Hit the Music entry and you are greeted by a few more options. Songs, Genres, Albums, Artists and Playlists. Pictured are the screens for albums and genres, which are very intuitive. Genres will let you scroll through all your genres with small album art underneath as an added bonus. Albums can be a bit less exciting to scroll through if you do not have all the album art or the proper album art.
More intriguingly is the ability to find a full discography almost instantly pressing one button while listening to an artist. You can also see a group of "related" artists, usually same genre or same time period.
If you use the social aspect of the Zune, you can send songs to Zune friends and it will show up in their Zune 4 software. If your friend does not have a Zune, you can input their email and they will receive a notification with a 30 second clip of the song.
As explained on the first page, the Smart DJ aspect is excellent as well, and will allow you to save many playlists for later, using a Pandora/Genius-esque system.
The Now Playing feature, if available, will bring you a nice wallpaper of the artist in the background, while showing off the band name, album name, song title, and album art. You can also choose Shuffle, Repeat, and Favorite from this screen.
If you press and hold down on a music item, you can add them to your Quickplay via pinning, which is explained more in depth in the next section.
Quickplay, Pinning, History
One of the cooler features of the new user interface is on the homepage. Swipe the multitouch to the left and you can see the most recently added music, the Now Playing screen, and "Pins," which is where you can place songs you want to play later. Press and hold the media item and it is dropped into the Pins Quickplay. As you can see, I have pinned the last two songs I played, but preferably you would want to pin songs to queue for later. You can do so for videos and podacsts as well.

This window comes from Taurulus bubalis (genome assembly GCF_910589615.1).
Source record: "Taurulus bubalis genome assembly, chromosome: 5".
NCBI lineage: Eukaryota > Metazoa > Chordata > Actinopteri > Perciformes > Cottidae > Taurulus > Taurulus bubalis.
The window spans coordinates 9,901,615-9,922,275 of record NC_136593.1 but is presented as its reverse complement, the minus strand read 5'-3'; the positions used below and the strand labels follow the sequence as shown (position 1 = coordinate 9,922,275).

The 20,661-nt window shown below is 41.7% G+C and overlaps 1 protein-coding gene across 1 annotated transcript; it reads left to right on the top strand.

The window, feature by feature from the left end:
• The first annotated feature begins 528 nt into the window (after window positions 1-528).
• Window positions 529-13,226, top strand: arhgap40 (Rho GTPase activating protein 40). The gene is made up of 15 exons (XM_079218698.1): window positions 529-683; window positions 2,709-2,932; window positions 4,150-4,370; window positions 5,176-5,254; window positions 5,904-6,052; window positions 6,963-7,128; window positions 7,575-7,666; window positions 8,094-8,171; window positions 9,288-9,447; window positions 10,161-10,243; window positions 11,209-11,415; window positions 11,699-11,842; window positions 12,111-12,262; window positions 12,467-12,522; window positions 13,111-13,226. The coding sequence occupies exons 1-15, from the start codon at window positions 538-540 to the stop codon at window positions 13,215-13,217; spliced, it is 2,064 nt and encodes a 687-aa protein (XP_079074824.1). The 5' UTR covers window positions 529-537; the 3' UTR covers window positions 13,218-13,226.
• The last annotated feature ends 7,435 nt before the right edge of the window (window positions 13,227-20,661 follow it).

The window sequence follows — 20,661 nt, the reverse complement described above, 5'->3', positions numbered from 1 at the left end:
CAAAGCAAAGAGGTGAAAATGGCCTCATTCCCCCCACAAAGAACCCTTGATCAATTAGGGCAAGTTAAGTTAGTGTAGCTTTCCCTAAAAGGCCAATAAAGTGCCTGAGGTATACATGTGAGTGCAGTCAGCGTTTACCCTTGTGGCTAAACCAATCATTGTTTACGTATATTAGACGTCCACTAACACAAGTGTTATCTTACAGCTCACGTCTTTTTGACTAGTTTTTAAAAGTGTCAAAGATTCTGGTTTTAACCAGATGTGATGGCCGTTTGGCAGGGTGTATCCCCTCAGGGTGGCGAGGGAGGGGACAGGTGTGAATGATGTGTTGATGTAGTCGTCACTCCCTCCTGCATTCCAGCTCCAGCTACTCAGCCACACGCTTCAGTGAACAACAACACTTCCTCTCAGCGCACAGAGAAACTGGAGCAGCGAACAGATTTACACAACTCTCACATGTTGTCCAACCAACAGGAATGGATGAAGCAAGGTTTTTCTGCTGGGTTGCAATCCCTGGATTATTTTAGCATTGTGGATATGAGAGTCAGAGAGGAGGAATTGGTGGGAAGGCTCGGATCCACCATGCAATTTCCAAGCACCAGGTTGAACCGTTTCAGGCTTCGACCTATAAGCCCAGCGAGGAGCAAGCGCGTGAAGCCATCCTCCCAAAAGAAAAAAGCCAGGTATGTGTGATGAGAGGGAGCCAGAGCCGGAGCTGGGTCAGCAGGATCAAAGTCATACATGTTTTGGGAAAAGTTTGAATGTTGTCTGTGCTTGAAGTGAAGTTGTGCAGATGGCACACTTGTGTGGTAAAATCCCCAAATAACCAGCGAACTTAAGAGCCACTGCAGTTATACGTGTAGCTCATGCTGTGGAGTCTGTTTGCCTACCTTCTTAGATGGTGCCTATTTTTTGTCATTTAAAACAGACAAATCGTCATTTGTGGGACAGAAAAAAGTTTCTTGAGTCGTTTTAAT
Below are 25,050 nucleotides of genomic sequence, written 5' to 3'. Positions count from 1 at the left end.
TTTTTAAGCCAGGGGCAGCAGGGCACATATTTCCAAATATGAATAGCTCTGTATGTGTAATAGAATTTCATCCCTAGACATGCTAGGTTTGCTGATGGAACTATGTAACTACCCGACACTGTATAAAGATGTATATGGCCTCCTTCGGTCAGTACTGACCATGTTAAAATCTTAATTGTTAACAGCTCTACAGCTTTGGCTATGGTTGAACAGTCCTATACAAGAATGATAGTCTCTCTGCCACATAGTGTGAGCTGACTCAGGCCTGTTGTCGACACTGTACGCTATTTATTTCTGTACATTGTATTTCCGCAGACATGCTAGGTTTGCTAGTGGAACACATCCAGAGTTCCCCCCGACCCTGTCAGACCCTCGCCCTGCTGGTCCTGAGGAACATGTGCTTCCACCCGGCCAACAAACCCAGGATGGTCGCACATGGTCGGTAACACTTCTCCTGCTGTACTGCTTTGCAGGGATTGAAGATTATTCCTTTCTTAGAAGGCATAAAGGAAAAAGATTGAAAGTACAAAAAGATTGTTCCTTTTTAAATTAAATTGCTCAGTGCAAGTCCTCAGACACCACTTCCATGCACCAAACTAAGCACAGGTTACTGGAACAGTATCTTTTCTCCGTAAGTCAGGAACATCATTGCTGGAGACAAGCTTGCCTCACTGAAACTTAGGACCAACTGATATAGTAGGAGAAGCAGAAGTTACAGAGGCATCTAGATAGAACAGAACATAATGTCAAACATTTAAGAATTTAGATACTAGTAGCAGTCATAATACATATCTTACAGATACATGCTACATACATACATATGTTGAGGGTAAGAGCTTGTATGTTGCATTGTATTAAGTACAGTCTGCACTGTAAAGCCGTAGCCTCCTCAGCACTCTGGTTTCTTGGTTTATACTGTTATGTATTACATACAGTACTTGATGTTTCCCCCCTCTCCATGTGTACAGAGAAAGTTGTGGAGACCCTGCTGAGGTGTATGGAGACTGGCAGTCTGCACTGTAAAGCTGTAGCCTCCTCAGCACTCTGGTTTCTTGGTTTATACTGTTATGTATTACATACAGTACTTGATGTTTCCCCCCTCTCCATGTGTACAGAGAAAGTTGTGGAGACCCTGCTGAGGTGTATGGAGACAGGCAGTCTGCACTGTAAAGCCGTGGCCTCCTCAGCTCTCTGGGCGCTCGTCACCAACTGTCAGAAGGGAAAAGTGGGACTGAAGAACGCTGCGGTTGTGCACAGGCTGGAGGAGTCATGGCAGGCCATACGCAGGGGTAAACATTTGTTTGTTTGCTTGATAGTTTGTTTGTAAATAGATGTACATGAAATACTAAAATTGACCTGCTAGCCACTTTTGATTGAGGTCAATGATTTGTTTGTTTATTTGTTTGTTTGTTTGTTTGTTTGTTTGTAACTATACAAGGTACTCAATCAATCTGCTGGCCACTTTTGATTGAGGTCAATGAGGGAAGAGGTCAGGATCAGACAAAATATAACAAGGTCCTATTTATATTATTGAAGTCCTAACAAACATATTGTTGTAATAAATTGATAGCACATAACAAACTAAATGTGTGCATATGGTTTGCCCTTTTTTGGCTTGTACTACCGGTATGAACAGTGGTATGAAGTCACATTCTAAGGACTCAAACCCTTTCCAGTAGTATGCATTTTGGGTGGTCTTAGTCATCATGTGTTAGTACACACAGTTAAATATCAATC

The history let's you see what you have recently listened or watched, which can be good if you are forgetful. History will even save your recent radio stations and any app you have opened.
Under New, you can see your most recently added music, apps, radio stations and videos.
The Zune HD has support for WMA, WMA Pro, WMA Lossless, AAC (non-protected), Audible, Overdrive and MP3. Anyone looking for OGG or FLAC support is unfortunately out of luck.
For video, the Zune HD supports WMV, MPEG-4, and H.264 video. Notably lacking, as on the Touch and Sony players, is DivX, Xvid and MKV support. In terms of DVR, it will support DVR-MS recorded through Windows Media Center.
Users can also purchase a Zune Pass for $15 a month, which is unlimited music downloading for as long as you keep the subscription. You are also given 10 free downloads a month, which are yours to keep forever, in addition to the unlimited. However, with the exception of the 10 free per month, if you ever cancel the Zune Pass, all your music goes bye bye, whether you had 1 song or 1 million.
Overall video quality is fantastic and despite the small size of the screen, the color display makes the experience enjoyable. Converting movies or TV shows to the necessary formats can be a pain, but it is exactly the same as the Touch. If you want native MKV, Xvid support, Creative players are the way to go.
Notably, any fullscreen video will have the bottom and top cut off a bit, as it is zoomed to fit 16:9. You cannot rotate the screen from widescreen mode, like the Touch, but there really is no reason to.
In being completely honest, I was not able to receive any HD radio signals during my time reviewing the model, which could be due to my location, so I cannot fully review this section. It is clear however that you can choose to pin songs from HD Radio stations as well as buy them in the Marketplace almost instantly, including full discographies etc.
Standard radio has static and is what you would expect from FM radio. Scrolling and saving stations is easy as possible as well. There is no AM radio support. HD Radio is certainly a nice addition (when you can get it) but not a killer feature either.
I will update the review when I hopefully get an HD radio signal.